Good afternoon. Welcome to today's hearing titled "Impacts of the LightSquared Network on Federal Science Activities." The United States is the clear leader in precision, navigation, and timing because of its consistent investment in the Global Positioning System. This investment has been protected and reaffirmed by successive Administrations' support, which has led to one of the greatest technological achievements this nation has ever created. It is one that both government and industry can be proud of and is the gold standard for billions of people around the world. While it is nearly impossible to quantify the exact impact GPS has had on society, it has certainly had an enormous impact on economic productivity, furthered scientific understanding, and modernized our national defense. Some recent reports estimate GPS enables
over $3 trillion in direct and indirect economic activity and has created over three million jobs -- a fact that should not be overlooked with the President preparing to speak before Congress in a few short hours on the state of our economy.
In addition to its economic significance, the Global Positioning System is also an important aspect of many federal operations and scientific activities. Aerial and satellite imagery, weather forecasting, climate observation, search and rescue, air traffic management, rail transportation, traffic management, vessel navigation, emergency response and mapping, time distribution, seismic monitoring, land surveys, resource management, agriculture, engineering and scientific observations all depend upon GPS. Any potential disruption to GPS, and the science activities that it supports, is of utmost concern to this Committee.
LightSquared has proposed a network to support the President's challenge to identify 500 megahertz of new spectrum for broadband service. While the President's goal is certainly commendable, it should not be accomplished by destroying existing systems and applications.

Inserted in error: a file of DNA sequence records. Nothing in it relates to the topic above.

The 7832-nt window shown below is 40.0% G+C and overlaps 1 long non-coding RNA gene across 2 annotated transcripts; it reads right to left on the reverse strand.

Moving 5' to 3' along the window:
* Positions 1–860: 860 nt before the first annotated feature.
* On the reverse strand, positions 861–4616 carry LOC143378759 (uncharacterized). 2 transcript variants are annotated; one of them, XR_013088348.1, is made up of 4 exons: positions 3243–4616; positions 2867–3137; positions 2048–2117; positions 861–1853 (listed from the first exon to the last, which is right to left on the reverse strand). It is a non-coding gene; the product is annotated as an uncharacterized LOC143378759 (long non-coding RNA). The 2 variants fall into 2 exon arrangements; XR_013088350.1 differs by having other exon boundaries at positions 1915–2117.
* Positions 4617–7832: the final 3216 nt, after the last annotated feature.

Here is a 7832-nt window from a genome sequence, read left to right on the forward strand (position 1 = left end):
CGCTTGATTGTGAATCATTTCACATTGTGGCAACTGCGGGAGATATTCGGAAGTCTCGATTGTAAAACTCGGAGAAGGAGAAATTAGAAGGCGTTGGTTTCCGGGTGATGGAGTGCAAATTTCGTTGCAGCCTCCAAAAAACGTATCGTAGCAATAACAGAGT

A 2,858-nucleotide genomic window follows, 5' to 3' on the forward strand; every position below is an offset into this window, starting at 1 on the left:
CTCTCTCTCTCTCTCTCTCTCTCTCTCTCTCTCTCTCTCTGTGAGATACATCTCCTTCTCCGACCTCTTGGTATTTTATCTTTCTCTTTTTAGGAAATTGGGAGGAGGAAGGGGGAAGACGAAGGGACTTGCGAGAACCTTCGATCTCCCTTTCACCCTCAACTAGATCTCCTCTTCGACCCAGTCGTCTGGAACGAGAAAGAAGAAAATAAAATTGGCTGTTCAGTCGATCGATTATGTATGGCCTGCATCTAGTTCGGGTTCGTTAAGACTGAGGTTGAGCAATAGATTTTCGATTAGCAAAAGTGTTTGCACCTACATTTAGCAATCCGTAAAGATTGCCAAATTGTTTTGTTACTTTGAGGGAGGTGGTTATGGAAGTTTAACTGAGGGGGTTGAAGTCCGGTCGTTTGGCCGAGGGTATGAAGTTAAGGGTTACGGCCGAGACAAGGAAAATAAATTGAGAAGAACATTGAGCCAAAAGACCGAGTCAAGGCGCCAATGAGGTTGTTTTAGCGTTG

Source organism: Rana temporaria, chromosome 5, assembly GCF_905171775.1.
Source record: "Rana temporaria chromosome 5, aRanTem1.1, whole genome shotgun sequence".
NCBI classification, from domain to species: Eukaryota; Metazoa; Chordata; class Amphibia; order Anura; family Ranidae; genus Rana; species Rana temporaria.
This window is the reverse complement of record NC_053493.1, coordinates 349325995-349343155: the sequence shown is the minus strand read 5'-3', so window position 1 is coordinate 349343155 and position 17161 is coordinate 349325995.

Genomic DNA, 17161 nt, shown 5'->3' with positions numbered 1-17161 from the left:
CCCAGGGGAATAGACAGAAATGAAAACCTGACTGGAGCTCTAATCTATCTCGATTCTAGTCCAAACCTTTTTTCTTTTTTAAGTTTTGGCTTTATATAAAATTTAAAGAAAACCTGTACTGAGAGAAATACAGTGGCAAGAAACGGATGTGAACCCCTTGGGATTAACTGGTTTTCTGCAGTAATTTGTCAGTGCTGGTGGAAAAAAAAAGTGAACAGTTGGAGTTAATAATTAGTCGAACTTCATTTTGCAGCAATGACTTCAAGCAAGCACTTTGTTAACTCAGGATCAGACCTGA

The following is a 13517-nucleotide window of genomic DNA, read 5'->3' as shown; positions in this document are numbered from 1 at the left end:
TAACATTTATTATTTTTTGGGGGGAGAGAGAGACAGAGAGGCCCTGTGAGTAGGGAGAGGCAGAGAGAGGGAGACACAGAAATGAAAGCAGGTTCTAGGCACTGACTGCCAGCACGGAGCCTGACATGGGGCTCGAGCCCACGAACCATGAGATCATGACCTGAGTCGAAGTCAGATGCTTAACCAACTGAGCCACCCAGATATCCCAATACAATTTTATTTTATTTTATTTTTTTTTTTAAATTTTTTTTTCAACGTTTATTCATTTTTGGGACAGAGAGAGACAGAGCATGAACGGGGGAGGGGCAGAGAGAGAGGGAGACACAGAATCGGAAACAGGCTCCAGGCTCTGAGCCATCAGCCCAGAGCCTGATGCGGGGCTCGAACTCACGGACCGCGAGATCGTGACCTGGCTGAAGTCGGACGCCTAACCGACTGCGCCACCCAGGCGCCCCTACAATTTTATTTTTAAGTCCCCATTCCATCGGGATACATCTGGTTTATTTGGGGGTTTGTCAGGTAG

As the President's own National Space Policy states, the United States must "maintain its leadership in the service, provision, and use of global navigation satellite systems (GNSS)," and "[i]nvest in domestic capabilities and support international activities to detect, mitigate, and increase resiliency to harmful interference to GPS" The purpose of this hearing is to examine the potential impact of the LightSquared network on Federal science activities. In doing so, we hope to ensure that all of the affected agencies are
aware of the potential issues, have communicated those concerns effectively, are identifying potential mitigation strategies, and are calculating the costs associated with those mitigation strategies. In preparing for this hearing, we have seen varying degrees of preparation by agencies. Some have done the expected due diligence and some clearly have not.
Although the FCC has stated that it will not allow LightSquared to begin commercial service without first resolving the interference issue, nothing actually prevents the FCC from moving forward at this point. Since the testing that was conducted this spring and summer, LightSquared has put forth a modified plan. Unfortunately, no testing has been done on this modified plan. I agree with the agencies before us today that additional testing should be required before the FCC allows LightSquared to begin commercial service.
Ensuring that GPS is protected is a vital national interest. Its economic impact is clear, and its utility to science is unquestionable, but what is also important is the real impact on lives. Last month the FAA announced that LightSquared's previous proposal would result in billions of dollars of investment lost, a decade of delays to ongoing projects, a cost impact of roughly $72 billion, and almost 800 additional fatalities -- and that is just one Administration. Compromises to GPS would also benefit foreign systems and threaten U.S. leadership. As we have recently seen, dependence on Russia for access to the International Space Station has already compromised U.S. interests. Reliance on Russia's GLONASS system, China's COMPASS system, or Europe's GALILEO system for precision, navigation, and timing would be just as
We have to find a way to open up more spectrum for broadband, but not at the expense of GPS. This is, however, a two way street. GPS users and agencies also have to be mindful that developing applications outside of their spectrum is dangerous and ripe for conflict, even though previous there were no problems.
With that, I yield to the Ranking Member from Texas, Ms. Johnson.